A Harvard study on adult development (considered to be the most extended study, which started in 1938, tracked the lives of 724 men for 75 years) found that good relationships are the key factors that matter the most for long-lasting happiness.

“The lesson that came from tens of thousands of pages of that research was that good relationships keep us happier and healthier,” says Dr Robert Waldinger, a psychiatrist, and director of the Harvard Study of Adult Development.

4. Happy people live in the moment

It’s extremely hard to be happy when you spend most of your time worrying about the past or living in fear of the future.

Life unfolding, but we are too occupied to notice. We are too busy worried about the past and the future that we let the present slip away, allowing time to rush past unobserved and unseized.

We squander to our precious seconds, minutes, hours, days, months and years as we worry about the future and ruminate about what’s past.

You can only live one moment at a time, choose to live in the moment. “Living in the moment — also called mindfulness — is a state of active, open, intentional attention on the present,” writes Jay Dixit of Psychology Today.

Lean into the little joys in life when you find them. The simple things are the most extraordinary things that sometimes makes life easy to manage.

Don’t think too much about “enjoying” life. The moment you jump to “thinking mode”, and seek things to make your life fulfilling, the fullness of life will become a mirage.

5. Happy brains seek adventure —they taste the thrill of life in all its different forms

Planning adventure no matter how small can increase your happiness for days and weeks leading up to a trip through delayed gratification.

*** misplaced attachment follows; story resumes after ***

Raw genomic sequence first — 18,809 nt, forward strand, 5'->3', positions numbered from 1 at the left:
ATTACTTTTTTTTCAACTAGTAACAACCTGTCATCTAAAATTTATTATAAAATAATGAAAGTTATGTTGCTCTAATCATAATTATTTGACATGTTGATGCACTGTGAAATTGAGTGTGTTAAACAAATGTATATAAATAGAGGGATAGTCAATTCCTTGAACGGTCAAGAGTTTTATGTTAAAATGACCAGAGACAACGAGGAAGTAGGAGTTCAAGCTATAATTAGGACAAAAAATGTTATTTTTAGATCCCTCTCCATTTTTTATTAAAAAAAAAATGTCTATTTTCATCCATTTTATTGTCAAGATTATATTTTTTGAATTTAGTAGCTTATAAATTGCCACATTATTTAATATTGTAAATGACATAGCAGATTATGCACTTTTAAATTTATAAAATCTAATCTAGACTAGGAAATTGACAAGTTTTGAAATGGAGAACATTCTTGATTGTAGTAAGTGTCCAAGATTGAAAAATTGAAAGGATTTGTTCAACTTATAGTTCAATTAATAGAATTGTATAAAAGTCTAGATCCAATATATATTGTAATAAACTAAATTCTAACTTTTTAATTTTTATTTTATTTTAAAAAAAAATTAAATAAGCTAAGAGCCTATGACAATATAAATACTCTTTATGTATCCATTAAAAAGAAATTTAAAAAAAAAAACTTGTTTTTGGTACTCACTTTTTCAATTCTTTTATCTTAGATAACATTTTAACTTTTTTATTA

People are naturally excited, appreciative, less stressed, and more present when they are adventurous.

You can turn everyday life into an adventure — every day can be extraordinary. You can even be adventurous without leaving your home — take a different route to work, read about other things beyond your usual topics.

Learn a new skill that can make you indispensable in the future, and enjoy the excitement of the new experience. Fоr nature lоvеrѕ, adventure is an opportunity to appreciate amazing landscapes.

study has found that spending two hours per week soaking up nature — be it woodland, park or beach — gives a positive boost to health and wellbeing, both mentally and physically.

To experience true happiness in the overlooked details, you must be willing to be surprised, or wrong in your assumptions.

Wake up each day ready to take those “small steps” toward your happiness — take good actions, no matter how small to boost your mood. Every little experience counts.

This article was originally published on Medium.